This is true for many things, but not all. The difficulty with names has never stopped Indian from using correct spices, because they buy spices using their correct Indian names, not English names. Chillies are not very often known by their names in India, only by their heat; mild, moderate or hot, sometimes even extra hot.
|Helen Bach, on 25/8/2015 09:38pm|
Surely, Mamta, the difficulty comes when Indian recipes are translated (etc) into English, especially if there is not an equivalent English word or a particular spice is not readily available in the UK/Europe/America.
Bay leaf is a perfect example. In India, the tej patta is used, leaves from various cassia trees. There is no such tree in the UK, so someone looked at the tej patta and thought it looked like a bay leaf, so called it an 'Indian bay leaf', not only wrong, but misleading and the wrong flavour. A substitute for tej patta would be a piece of cassia bark, whereas a substitute for bay would be cardamom, if we are going on flavour.
If we are to use substitutes, then we must compromise, although the world is getting smaller. However, I have noticed that using the proper ingredients (in India) has made a better tasting dish compared with 'nearest equivalents' in the UK.
It's a shame that fresh chillies are so hot, as some of them have a wonderful flavour, detectable just before the 'chilli bite'.
|Mamta, on 27/8/2015 01:22pm|
Sorry for not responding to you earlier Helen, it has been very hectic around here!
Yes, it is indeed true that many recipes, and many other things for that matter, loose their true meaning in incorrect translation. I find this most commonly with dal names.
What you say about tej-patta is true of course, it is definitely different from bay laurel that we grow here in UK (I have a small tree in my garden). You only have to look at the leaf pattern to know that. Personally, I don’t think that tej-patta makes a whole lot of difference to flavours, because what we buy as bay leaves from Indian stores here, or even in India, are very dry, almost odourless leaves. I do dry and use some bay laurel leaves (dry are better than fresh) here in UK and use them now and then, more for their look to be honest, rather than any noticeable flavour/aroma.
“It's a shame that fresh chillies are so hot, as some of them have a wonderful flavour, detectable just before the 'chilli bite'. “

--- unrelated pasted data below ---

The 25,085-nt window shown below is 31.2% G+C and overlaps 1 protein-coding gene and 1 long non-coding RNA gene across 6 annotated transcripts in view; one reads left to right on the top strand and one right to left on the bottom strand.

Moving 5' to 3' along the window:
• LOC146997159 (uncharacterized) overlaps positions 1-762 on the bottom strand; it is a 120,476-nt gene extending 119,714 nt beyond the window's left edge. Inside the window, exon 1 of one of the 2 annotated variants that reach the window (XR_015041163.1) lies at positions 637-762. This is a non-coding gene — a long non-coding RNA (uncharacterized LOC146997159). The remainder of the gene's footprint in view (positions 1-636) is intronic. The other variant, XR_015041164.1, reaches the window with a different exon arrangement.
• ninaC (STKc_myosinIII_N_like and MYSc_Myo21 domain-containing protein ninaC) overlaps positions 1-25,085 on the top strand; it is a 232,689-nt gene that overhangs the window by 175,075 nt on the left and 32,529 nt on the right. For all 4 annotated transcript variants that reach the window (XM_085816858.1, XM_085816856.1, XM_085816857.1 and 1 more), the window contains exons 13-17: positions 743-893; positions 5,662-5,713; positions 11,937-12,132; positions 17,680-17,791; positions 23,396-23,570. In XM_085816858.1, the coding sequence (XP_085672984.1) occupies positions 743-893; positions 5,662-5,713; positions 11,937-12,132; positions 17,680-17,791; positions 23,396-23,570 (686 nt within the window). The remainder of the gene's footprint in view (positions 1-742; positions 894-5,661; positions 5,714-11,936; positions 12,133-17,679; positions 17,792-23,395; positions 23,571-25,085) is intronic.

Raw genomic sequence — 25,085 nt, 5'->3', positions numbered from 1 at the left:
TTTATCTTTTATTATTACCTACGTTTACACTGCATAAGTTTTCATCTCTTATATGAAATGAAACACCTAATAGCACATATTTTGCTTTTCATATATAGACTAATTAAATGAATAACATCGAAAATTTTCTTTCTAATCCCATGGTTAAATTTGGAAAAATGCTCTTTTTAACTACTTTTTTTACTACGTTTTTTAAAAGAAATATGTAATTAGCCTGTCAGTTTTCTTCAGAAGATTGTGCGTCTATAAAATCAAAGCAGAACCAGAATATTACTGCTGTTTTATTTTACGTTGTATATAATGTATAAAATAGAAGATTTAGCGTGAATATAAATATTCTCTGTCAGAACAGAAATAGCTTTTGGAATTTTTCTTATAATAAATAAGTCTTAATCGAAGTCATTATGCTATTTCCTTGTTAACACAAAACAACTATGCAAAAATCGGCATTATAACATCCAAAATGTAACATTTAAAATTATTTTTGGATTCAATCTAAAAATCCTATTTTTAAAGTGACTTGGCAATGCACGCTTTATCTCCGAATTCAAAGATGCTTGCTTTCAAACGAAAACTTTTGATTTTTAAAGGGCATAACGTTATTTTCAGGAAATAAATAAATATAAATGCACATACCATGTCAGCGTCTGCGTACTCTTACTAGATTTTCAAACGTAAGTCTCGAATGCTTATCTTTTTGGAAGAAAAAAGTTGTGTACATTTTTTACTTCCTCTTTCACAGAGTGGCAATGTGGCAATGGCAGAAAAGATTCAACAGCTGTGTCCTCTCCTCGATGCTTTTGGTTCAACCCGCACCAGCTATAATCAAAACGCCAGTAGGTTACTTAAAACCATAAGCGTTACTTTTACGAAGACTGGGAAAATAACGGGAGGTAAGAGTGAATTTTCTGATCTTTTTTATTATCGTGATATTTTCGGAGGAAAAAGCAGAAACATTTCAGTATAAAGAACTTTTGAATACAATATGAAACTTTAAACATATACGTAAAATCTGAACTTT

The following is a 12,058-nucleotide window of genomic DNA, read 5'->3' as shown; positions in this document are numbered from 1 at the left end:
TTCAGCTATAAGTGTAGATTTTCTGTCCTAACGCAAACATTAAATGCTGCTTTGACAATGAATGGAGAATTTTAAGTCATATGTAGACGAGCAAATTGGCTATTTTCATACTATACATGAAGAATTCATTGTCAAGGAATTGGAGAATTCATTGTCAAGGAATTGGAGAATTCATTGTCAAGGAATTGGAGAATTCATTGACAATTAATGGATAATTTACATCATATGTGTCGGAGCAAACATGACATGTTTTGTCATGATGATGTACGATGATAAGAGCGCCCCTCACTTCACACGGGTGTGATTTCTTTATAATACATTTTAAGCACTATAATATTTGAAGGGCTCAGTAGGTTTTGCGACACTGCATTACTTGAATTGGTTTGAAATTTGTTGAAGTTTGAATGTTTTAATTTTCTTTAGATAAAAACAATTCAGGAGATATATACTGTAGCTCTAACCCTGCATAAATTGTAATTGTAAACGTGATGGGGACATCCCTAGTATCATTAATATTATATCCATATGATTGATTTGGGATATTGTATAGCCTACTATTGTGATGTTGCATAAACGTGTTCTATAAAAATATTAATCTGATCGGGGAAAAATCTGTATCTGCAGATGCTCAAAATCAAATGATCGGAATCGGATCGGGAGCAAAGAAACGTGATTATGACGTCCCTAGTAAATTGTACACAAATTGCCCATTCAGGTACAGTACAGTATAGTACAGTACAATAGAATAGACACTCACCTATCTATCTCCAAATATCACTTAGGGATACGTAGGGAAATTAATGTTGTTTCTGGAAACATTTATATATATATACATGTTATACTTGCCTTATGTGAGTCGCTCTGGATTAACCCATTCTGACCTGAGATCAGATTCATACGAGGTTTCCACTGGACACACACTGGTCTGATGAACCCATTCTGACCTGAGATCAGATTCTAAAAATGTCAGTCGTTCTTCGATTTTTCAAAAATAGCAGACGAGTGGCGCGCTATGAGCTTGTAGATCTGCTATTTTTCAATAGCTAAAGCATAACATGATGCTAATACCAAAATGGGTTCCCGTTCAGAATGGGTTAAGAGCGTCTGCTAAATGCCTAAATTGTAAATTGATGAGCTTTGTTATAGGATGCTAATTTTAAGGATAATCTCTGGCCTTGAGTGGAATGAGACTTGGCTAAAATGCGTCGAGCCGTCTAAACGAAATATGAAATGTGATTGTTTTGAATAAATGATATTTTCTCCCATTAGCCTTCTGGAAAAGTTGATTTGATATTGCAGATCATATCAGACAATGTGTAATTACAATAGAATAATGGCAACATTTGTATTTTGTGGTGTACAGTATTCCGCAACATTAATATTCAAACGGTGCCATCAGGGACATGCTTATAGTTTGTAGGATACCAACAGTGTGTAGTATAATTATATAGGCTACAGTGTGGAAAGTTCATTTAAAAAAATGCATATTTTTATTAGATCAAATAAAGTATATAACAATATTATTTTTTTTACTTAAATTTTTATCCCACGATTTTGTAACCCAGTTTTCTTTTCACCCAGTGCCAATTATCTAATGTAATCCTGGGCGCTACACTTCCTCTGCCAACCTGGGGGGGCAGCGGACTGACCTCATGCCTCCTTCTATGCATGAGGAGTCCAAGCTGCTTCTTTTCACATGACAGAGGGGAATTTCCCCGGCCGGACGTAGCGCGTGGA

They do indeed have a nice flavour, well sort of. The trick is to a take a very small bite at a time from the whole chilli with a few mouthfuls of food in between, not with every mouthful as some people do and then regret. I always say that to start with; do not add it chopped up to your salad/soup/curries/bhajies/anything. Keep it on your plate and take a tiny bite now and then.
All fresh chillies are not very hot. Generally speaking, smaller chillies that are more tightly packed with seeds are hotter. We Indians are so used to buying chillies without any names and any definite idea of their heat, that it never causes any problems. We can generally tell which chillies are hot by looking at them.
|MeganfromAustral, on 25/10/2015 01:24am|
Hello :-) I'm really happy to find this site. I was so confused to read Rick Stein's Indian recipes, so many specifying "kashmiri chilli" - I've been reading and cooking indian food for over 20 years and this was a new one to me. It's great to read the explanation here that it's kashmiri chilli getting 'trendy' that it's appearing in these recipes - not that I've been missing something all of this time. I've always cooked just with whole dried red chillies, dried red chilli seeds, chilli powder, or fresh green chillies. I vary heat by varying the amount. That's as fancy as I get and it dos sound, from reading this discussion, that I'm doing the right thing. Yay!
A question on fresh green chillies - I've seen small green chillies in one of my local Indian groceries. They are just a bit longer than a Thai red bird's eye chilli. Is there any difference in using these to using the long green chillies?